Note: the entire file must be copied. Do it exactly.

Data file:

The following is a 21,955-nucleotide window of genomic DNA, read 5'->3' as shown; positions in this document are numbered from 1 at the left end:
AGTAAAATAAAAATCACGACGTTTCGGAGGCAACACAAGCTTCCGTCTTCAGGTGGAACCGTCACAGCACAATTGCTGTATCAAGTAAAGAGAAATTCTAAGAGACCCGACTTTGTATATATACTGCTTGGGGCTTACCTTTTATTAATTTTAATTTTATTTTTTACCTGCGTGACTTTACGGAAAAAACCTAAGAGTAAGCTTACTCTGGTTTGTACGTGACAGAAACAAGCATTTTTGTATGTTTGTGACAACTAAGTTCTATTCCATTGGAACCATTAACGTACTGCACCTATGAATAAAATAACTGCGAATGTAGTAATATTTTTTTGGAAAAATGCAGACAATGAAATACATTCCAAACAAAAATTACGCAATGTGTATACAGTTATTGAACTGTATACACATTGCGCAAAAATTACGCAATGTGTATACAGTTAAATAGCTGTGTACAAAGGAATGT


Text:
The following is a 21,955-nucleotide window of genomic DNA, read 5'->3' as shown; positions in this document are numbered from 1 at the left end:
AGTAAAATAAAAATCACGACGTTTCGGAGGCAACACAAGCTTCCGTCTTCAGGTGGAACCGTCACAGCACAATTGCTGTATCAAGTAAAGAGAAATTCTAAGAGACCCGACTTTGTATATATACTGCTTGGGGCTTACCTTTTATTAATTTTAATTTTATTTTTTACCTGCGTGACTTTACGGAAAAAACCTAAGAGTAAGCTTACTCTGGTTTGTACGTGACAGAAACAAGCATTTTTGTATGTTTGTGACAACTAAGTTCTATTCCATTGGAACCATTAACGTACTGCACCTATGAATAAAATAACTGCGAATGTAGTAATATTTTTTTGGAAAAATGCAGACAATGAAATACATTCCAAACAAAAATTACGCAATGTGTATACAGTTATTGAACTGTATACACATTGCGCAAAAATTACGCAATGTGTATACAGTTAAATAGCTGTGTACAAAGGAATGT